I’m designing a chest at the moment and thinking about all of the usual pointers to guide me; scale, proportion etc, along with considering it’s educational purpose (a new one for me). I thought I’d share with you an extra design dimension that I have within my palette which I’ve learnt from working directly with a woodworker.
Designing furniture that turns heads is much more than making sure that it’s the right size and will do the job. But you don’t always want to be shouting out for attention either.
Directing attention with subtlety is an art within itself and playing with texture is a very useful tool for this.
I’ve always appreciated finding varying textures sat side by side and there’s something about such subtle contrasts which makes each one all the more appealing.
Perfectly smooth and well finished wood tends to give us plenty of visual enjoyment, but it doesn’t really ‘feel’ like wood any more. If we open up a beautifully polished door to find hewn surfaces within then we get an extra kick from the experience, and everything becomes that bit more tactile; it’s inviting us to touch.
For myself touch is a vital sense, If there’s a big red button I’m going to push it. I touch everything, I don’t care how rare it is, expensive or whether it’s wet paint, I’m gonna touch it. (I do understand when I greet Richard and the first thing he says is ‘mits off!’).
Designing pieces to be built by hand is fantastic fun. I know that Richard will leave a try planed, or slightly coarser finish throughout his work as the standard; a surface which is not torn but does have slight scallops. If an area of the piece needs to be given more importance then he can reach for his wooden smoother. This works nicely for a table for example where the top is smoothed and polishes up a treat – it’s considerably more subtle than painting the base, but the two surfaces side by side emphasise each other.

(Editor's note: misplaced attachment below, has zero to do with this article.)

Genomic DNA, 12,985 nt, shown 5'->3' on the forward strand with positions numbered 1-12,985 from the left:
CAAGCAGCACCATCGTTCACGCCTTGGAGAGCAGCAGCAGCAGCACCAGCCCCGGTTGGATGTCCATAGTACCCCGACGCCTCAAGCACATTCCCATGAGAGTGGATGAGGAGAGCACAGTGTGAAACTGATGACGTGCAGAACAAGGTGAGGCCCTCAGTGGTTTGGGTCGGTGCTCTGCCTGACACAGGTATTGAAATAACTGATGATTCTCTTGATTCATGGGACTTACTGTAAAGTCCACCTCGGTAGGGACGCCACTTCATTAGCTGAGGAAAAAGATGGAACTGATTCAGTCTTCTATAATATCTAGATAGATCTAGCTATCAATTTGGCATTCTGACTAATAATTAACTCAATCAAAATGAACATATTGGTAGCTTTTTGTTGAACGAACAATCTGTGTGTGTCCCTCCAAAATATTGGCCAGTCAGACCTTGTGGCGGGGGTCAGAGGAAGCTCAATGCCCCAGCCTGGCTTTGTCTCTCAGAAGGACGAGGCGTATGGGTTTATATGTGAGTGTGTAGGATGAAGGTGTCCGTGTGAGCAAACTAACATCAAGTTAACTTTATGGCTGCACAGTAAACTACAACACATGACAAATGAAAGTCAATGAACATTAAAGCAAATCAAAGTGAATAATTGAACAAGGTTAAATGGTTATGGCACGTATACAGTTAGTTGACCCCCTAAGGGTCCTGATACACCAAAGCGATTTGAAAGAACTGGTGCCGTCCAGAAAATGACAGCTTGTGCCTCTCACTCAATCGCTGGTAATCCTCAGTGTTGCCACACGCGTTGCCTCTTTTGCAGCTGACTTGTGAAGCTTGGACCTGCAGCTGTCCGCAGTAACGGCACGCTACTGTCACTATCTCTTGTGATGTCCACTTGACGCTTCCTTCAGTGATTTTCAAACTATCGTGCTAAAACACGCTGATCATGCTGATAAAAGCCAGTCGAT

And if it is a painted finish that’s desired then a rough hand planed surface is wonderful, any tear out becomes a bonus giving extra depth and texture – flat paint finishes are for MDF.
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My design notes for the chest currently include a request for ‘very slightly torn with plane scallops left’ for the sides – I want it to get noticed as somebody walks past and the light starts skipping across the surface here.
Maybe these are the sort of requests which make Richard snigger when someone suggests he should have a perfectly set up double iron in every plane.
Photographers favour the sun at certain times of day for the extra contrast and subtle change in hue which can change a mundane scene to breathtaking. I like to think that we can encourage a passer by to enjoy a similar umph within a simple piece of furniture for giving textures some extra thought.
Richard’s eyes are rolling at me at the moment as I’m back and forth from the timber shed trying to find just the right bits.